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Mechanical pressure application By carefully increasing the pressure on the leaf base, period-1 oscillations could be induced in steady-state transpiring plants (Brogårdh & Johnsson, 1973). Further pressure increases dampened or often eliminated the oscillations.

Induction of period doubling in transpiration oscillations

Period-doubling, in this case the transition from period-1 to period-2 oscillatory transpiration with alternating peak values in successive order (low/high/low, etc.), was first observed by chance. In a study of period-1 oscillatory transpiration, a period-1 to period-2 transition was observed in 41 out of 153 plants (27%). The transitions arose seemingly spontaneously as the experimental conditions were kept constant. The average duration of the period-2 oscillations was 7.7 ± 1.2 h. The periods were approximately 25 ± 5 min and 50 ± 5 min.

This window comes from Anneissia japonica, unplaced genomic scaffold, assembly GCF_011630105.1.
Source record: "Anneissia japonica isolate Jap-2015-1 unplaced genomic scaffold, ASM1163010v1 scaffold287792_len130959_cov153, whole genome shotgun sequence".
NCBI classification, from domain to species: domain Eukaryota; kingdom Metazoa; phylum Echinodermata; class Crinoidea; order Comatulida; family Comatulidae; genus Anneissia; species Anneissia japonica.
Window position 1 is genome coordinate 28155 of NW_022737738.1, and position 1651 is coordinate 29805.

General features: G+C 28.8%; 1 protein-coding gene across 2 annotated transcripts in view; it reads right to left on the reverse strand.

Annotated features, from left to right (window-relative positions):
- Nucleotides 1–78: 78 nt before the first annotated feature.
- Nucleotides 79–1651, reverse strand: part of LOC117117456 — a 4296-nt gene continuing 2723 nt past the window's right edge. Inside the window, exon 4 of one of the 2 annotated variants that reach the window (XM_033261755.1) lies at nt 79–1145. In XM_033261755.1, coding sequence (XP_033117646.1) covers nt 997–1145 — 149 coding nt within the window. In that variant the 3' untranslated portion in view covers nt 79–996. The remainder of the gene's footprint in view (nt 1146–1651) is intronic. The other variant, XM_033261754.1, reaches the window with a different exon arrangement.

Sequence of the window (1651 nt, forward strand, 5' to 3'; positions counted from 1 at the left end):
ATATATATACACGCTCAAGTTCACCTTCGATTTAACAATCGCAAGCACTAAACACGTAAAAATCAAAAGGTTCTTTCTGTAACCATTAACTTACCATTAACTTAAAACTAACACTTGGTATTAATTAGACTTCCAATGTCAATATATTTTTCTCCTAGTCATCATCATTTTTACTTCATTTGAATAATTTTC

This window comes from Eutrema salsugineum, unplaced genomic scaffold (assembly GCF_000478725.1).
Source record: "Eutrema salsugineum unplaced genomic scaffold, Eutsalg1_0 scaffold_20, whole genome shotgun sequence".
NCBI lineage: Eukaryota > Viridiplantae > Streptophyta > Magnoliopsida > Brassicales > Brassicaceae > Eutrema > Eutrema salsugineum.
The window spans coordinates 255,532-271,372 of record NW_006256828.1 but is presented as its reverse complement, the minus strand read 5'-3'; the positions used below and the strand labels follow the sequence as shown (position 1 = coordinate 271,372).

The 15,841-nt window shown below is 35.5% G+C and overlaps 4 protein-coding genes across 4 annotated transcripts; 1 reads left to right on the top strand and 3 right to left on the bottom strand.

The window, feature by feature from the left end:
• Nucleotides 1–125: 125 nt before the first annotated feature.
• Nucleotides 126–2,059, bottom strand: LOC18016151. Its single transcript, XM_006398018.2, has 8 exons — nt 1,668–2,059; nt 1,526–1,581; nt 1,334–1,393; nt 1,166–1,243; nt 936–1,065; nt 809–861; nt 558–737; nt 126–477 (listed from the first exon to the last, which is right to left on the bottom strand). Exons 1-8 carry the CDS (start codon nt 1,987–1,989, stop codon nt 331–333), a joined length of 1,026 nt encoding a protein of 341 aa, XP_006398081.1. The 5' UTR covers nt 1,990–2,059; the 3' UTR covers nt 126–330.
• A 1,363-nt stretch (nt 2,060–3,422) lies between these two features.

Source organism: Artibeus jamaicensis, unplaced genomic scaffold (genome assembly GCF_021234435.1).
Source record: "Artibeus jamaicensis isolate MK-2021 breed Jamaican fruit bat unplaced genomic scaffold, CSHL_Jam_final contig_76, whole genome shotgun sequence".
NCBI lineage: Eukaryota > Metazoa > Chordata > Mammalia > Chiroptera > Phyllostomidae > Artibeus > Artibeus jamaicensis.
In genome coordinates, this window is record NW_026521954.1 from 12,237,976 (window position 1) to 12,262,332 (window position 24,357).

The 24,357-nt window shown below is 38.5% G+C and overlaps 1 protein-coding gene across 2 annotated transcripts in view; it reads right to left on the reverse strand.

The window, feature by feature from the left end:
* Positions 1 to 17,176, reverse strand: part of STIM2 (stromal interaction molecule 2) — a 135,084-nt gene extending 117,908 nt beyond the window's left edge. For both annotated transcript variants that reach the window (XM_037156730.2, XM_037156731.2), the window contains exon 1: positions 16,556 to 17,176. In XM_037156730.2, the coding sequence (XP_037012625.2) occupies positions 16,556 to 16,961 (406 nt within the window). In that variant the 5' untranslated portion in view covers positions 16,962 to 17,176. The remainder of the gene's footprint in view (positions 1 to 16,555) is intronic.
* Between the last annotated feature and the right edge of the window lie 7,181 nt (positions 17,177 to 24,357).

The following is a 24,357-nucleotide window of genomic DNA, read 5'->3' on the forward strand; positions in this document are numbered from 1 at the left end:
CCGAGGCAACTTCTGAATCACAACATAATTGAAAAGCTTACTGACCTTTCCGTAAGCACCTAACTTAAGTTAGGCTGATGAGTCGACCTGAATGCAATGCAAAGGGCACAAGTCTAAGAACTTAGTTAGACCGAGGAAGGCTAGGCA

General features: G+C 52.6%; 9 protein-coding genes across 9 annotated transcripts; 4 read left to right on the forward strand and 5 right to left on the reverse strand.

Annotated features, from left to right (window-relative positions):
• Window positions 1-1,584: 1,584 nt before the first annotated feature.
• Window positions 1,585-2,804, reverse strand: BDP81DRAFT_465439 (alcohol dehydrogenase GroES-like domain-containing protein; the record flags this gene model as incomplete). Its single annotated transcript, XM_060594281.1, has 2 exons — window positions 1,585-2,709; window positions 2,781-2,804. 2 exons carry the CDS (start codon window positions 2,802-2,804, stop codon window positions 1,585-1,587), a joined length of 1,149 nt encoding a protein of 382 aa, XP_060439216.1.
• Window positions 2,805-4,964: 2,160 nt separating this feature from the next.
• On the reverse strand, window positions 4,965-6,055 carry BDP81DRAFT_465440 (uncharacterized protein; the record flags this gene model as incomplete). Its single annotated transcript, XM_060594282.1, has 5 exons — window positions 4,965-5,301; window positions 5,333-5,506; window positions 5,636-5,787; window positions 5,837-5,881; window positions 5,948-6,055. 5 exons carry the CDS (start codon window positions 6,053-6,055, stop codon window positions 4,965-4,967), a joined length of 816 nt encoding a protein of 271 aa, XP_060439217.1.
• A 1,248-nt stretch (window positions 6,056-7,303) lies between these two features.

Period doubling could also be induced in plants displaying period-1 oscillations. The following methods were used to induce period doubling.

Mechanical pressure application Mechanical pressure applied across the leaf base often induced period doubling in already oscillating plants (Fig. 2a,b). The period-2 oscillations often ceased if the applied pressure was increased further.

image

Figure 2. Induction of period doubling in transpiration oscillations of intact plants. Period-2 oscillations were induced after the following perturbations. (a) Increase of the xylem resistance to water flow. Mechanical pressure was applied at the time indicated by the vertical line (the maximum). (b) Increased xylem resistance obtained by the application of mechanical pressure at transpiration minima. (c) Low temperature (2°C) applied to the root system for 12 min, as indicated by the vertical lines. (d) Fourier spectrum found using a fast Fourier transform routine of the time series in (c) from 4.5 h to 15 h. The periods were approximately 40 and 80 min.